Gov. Beshear Announces More Awards as State Builds Out Electric Vehicle Charging Network

Private developers will design, build, operate and maintain 42 ‘fast chargers’ for public use

FRANKFORT, Ky. (May 23, 2024) – Solidifying Kentucky’s position as a leader in the fast-growing electric vehicle sector, Gov. Andy Beshear today announced the state has completed its third round of awards to private developers to build an additional 18 federally funded electric vehicle (EV) charging stations.

Eight developers were selected to build public charging stations within identified zones along Kentucky’s interstates and parkways designated as Alternative Fuel Corridors. These developers are collectively eligible to receive up to $11.8 million in requested funding through the National Electric Vehicle Charging Infrastructure Formula Program.

Combined with the first two rounds of awards announced late last year, Kentucky has now approved 42 charging stations from 11 developers for a total of $27.2 million in federal formula funds.

“Kentucky is leading the way as we build out a reliable and convenient electric vehicle charging network for the drivers who live here and for those who come to visit our great state,” said Gov. Beshear. “With these new awardees, our EV Charging Program will add a total of 42 new fast charging stations along Kentucky’s interstates and parkways.”

This round of awards funds new chargers across Kentucky, in cities including Bardstown, Bowling Green, Cadiz, Campton, Central City, Crestview Hills, Elizabethtown, Frankfort, Glasgow, Hazard, Louisville, Midway, Morehead, Morgantown, Salyersville and Shepherdsville. Thanks to competitive cost proposals, three additional sites were selected surpassing the initial goal to fund up to 40 sites during this phase of the initiative.

Each station must have at least four charging ports of 150 kilowatts each, be accessible to the public 24 hours a day/seven days a week and work with most EV models. Amenities such as restrooms and locations to purchase food and beverages are included at station locations.

The Kentucky Transportation Cabinet (KYTC) issued its second Request for Proposals in February, with proposals due by mid-April 2024. Those proposals were evaluated based on criteria established by the state. Selected developers are expected to enter contracts to carry out site acquisition, design, construction, operations and maintenance of the charging stations according to the requirements of the federal program. The state will not develop, own, operate or maintain the charging stations. Each developer is required to maintain the operation of the charging stations for at least five years.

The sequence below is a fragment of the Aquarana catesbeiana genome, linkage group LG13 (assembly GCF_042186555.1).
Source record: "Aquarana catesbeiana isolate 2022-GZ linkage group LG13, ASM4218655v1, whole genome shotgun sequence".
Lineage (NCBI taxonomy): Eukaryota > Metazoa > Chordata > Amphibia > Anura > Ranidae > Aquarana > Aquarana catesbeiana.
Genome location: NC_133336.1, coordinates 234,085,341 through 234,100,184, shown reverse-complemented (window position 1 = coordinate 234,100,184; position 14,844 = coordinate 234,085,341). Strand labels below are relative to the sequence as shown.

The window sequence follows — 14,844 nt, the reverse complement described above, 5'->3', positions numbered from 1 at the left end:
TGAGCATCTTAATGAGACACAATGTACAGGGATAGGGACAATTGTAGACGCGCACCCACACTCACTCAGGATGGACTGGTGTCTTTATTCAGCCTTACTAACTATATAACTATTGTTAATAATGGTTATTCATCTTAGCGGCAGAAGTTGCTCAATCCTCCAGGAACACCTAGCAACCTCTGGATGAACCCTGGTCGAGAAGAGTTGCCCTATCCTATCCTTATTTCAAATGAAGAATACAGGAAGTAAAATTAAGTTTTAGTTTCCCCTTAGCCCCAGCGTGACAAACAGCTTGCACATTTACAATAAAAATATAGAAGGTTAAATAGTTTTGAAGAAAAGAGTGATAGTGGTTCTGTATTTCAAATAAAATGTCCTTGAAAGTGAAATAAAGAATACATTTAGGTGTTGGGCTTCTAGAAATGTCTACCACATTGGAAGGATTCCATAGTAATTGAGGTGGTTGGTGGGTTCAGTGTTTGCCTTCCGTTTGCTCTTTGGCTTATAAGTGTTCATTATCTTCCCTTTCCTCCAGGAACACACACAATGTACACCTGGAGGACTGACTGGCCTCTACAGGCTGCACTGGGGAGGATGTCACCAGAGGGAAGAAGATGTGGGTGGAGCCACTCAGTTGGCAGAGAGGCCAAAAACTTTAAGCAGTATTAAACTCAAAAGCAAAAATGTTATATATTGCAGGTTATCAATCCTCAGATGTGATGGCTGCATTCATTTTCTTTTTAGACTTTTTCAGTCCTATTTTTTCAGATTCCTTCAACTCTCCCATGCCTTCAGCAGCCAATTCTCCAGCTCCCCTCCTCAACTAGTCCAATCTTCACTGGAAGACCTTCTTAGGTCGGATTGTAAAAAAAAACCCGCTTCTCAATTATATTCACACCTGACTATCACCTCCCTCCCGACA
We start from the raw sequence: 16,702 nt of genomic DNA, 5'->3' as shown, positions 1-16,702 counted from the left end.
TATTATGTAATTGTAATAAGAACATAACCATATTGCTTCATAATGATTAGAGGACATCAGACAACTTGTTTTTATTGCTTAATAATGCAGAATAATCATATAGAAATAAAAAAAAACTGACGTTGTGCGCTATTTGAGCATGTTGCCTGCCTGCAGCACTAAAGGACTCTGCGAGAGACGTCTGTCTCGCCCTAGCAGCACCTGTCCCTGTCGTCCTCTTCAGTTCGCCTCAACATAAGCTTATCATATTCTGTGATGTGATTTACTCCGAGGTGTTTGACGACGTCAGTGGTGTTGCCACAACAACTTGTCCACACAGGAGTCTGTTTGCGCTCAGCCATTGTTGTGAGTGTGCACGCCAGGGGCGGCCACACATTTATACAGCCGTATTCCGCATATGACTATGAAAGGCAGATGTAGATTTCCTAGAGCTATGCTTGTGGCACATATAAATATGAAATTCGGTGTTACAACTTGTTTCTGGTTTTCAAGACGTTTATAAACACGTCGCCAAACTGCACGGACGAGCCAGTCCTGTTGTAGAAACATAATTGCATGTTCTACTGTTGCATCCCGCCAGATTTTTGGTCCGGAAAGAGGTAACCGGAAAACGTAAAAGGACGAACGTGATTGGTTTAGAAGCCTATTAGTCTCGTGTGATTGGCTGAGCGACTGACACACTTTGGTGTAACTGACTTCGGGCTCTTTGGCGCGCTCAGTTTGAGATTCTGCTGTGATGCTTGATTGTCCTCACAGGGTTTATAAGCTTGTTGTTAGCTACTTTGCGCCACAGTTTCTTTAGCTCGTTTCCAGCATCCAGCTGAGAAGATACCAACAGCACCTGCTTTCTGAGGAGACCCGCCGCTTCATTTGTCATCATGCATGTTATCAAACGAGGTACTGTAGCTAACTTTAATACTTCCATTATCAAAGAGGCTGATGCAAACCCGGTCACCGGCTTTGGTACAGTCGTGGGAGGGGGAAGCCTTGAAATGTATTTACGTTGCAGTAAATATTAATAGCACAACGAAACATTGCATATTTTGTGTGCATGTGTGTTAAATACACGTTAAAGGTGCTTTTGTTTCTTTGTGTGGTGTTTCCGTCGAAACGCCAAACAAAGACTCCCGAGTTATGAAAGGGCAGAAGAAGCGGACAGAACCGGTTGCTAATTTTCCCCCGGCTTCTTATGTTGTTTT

The Kentucky EV charging program is a joint initiative of KYTC, the Kentucky Energy and Environment Cabinet, the Public Service Commission and the Federal Highway Administration.

Visit for more information about the program.

Today’s announcement furthers electric vehicle momentum in the commonwealth.

The Governor has secured the two largest economic development projects in state history. In September 2021, Gov. Beshear and leaders from Ford Motor Co. and SK On celebrated a transformative $5.8 billion investment that will create 5,000 jobs in Hardin County. In April 2022, the Governor was joined by leadership at AESC to announce a $2 billion investment that will create 2,000 jobs in Warren County. These announcements solidify Kentucky as the EV battery production capital of the United States.

That position was strengthened even further in May 2023, when the Governor and leaders at Toyota announced a $591 million investment across multiple projects as the company’s largest manufacturing operation in Georgetown introduced its first battery electric vehicle. Growth within the EV sector continued into June as Gov. Beshear joined INFAC North America to break ground on the company’s $53 million investment to support EV-related production in Campbellsville.

Since June 2020, the EV battery economic development projects secured by Gov. Beshear total $11.7 billion and are expected to create 10,250 full-time jobs.


Editor’s note: Click here to view the state’s planned EV charging map.